Portrait of teacher Laura M. Towne, a founder of the Penn School, with students Dick, Maria and Amoretta.

School’s in

Penn Center on St. Helena Island was one of the first schools for freed slaves after the Civil War.

Story by B.C. Rausch

For hundreds of years education was outlawed for people of color. So when the Civil War ended in 1865, there was an immediate need for schools for formerly enslaved people. One of the very first still stands and is just an hour from Hilton Head Island.

Penn School — located on St. Helena Island — was built and developed by Northern missionaries Laura M. Towne and Ellen Murray. It was among the initial schools opened as part of the movement to aid the difficult transition from slavery to freedom. They named the school after William Penn—leader of the Pennsylvania Quakers 100 years before the Revolutionary War—and it operated for nearly 86 years, educating children and families from the island and the many surrounding Gullah-Geechee communities.

The school began in 1862 when Union troops took control of Port Royal Sound, and frightened white plantation owners fled the Lowcountry sea islands. They left their homes, valuables and vast, highly profitable rice fields. They also abandoned more than 10,000 enslaved people. 

After the school closed in 1948, its sprawling campus was renamed Penn Center, and its priorities refocused on providing community services such as health training and day care to those in need. Eventually it became a multi-service nonprofit organization.

Penn School Sign
Gantt Cottage
©Timothy Brown

During the Civil Rights Movement of the 1960s, Penn Center served as a peaceful, safe retreat where both individuals and groups — including Dr. Martin Luther King, Jr. and the Southern Christian Leadership Conference — came to meet. Dr. King stayed at Gantt Cottage during his visits. The center’s retreat house was built for him, but he was assassinated before he had the chance to see it. 

Today, Penn Center is a 50-acre National Landmark Historic District comprised of 25 buildings and other structures. Its mission is to promote and preserve history and culture through its commitment to education, community development and social justice.  

The story of Penn Center is told through photographs and videos in the York W. Bailey Museum. Named for a Penn School student and Howard University Medical School graduate, Dr. York W. Bailey cared for St. Helena residents until his death in 1971. Born on St. Helena in 1881, Bailey graduated from Penn School and Hampton Institute, returning to the island in 1906 as its only resident doctor. Patients often paid him in trade with livestock or produce, which he sold in Beaufort.    

The museum features stories of the people whose lives were changed by this American institution. Photographs, some going back to the 1860s, of Penn School students at work, video of the school’s history and enlightening personal recollections are on display. Available tours include a historical overview of the school and of the Gullah culture. The museum offers individual, group and educational tours, in addition to self-guided tours, a seasonal events calendar and overnight accommodations.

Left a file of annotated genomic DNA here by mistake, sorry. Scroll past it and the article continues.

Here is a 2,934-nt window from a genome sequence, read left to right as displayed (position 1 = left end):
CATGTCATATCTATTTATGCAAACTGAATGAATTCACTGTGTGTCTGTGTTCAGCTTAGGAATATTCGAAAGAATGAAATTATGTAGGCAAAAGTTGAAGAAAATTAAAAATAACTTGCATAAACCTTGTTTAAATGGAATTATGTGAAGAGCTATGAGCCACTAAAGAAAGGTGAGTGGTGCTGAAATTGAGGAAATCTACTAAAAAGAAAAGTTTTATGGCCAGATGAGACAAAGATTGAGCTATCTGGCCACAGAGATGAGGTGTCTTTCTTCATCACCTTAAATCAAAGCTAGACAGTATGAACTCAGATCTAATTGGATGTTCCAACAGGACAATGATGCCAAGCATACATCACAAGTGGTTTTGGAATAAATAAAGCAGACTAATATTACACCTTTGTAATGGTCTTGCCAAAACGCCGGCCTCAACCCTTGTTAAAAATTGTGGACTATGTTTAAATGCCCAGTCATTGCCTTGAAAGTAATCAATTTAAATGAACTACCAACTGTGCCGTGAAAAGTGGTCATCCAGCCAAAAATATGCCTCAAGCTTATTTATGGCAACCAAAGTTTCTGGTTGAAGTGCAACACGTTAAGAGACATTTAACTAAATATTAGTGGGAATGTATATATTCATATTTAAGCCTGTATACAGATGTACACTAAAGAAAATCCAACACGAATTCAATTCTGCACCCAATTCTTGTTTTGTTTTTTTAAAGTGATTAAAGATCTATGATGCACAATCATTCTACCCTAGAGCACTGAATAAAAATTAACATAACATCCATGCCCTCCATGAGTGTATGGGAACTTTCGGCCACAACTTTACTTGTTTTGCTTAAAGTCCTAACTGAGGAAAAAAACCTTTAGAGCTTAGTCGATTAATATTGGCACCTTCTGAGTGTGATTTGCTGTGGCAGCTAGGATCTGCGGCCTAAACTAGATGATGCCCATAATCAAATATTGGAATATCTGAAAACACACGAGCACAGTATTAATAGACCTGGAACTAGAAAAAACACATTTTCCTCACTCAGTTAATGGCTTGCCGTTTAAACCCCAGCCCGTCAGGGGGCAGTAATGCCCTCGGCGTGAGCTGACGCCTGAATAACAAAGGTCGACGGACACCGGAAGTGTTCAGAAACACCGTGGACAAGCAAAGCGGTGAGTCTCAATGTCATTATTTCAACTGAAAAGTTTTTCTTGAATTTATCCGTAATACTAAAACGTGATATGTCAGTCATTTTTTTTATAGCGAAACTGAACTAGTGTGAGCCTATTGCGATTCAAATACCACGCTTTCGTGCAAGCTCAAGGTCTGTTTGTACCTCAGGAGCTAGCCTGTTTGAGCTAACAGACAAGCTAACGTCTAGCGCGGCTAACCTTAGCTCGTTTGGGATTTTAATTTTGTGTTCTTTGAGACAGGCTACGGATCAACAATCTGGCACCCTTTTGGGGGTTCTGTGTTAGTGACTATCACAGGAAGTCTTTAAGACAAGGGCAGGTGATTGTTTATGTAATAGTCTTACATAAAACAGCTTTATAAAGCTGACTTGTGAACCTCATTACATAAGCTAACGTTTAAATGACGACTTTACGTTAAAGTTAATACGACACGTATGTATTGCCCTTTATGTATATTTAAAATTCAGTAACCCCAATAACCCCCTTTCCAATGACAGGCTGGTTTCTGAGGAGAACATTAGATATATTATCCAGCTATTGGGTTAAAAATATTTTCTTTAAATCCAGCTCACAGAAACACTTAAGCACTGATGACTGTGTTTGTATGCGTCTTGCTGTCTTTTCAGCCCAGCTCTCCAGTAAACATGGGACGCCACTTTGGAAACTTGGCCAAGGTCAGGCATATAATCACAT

A replica of the Liberty Bell hung in the school’s original bell tower, which stands today, and was rung at the start of classes, at mealtimes and to announce the death of a community member. The bell now resides in the museum adjacent to the welcome center, where visitors can purchase books, handmade sweetgrass baskets, works by Lowcountry artists, clothing and other souvenirs. 

Penn Center - Museum
Penn Center Museum Interior
©Penn Center

Visitors also can learn about Penn Center’s current Academic and Cultural Enrichment Program (PACE) that fosters youth development programs for the area’s sea islands and Beaufort County children from 8 weeks to 17 years old. Much more than a childcare facility, PACE creates an environment to enhance the physical, social and emotional development of children, with instruction focusing on education, social, environmental, cultural development and enrichment and provides tutoring for 4th- through 8th-graders.   

In addition to the oral histories collected from Penn Center members and community leaders, the center continues to collect oral history of the Civil Rights era and the stories of people who were there with Dr. King in the years between 1963 and 1967.  

Be sure to take time for a leisurely picnic on the grounds beneath massive oaks draped with Spanish moss, and reflect on the life-changing impact Penn Center continues to have on South Carolina’s Lowcountry.

Darrah Hall is the oldest building at Penn Center
Darrah Hall is the oldest building at Penn Center. Built in 1903, it has functioned as a community center, a gymnasium, a packing house and a meeting hall. ©Eric Muhr

Road trip 

Hilton Head Island to Penn Center (St. Helena Island) 

Drive time: 54 minutes (41 miles via SC-170 E and US-21)

If you go: Hours are 9 a.m.-4 p.m., Monday through Saturday. Plan on spending 2-3 hours there. Learn more at penncenter.com. While on St. Helena, visit the nearby Chapel of Ease, Fort Fremont, and try a famous shrimp burger from the Shrimp Shack. 

Shrimp Shack Sign

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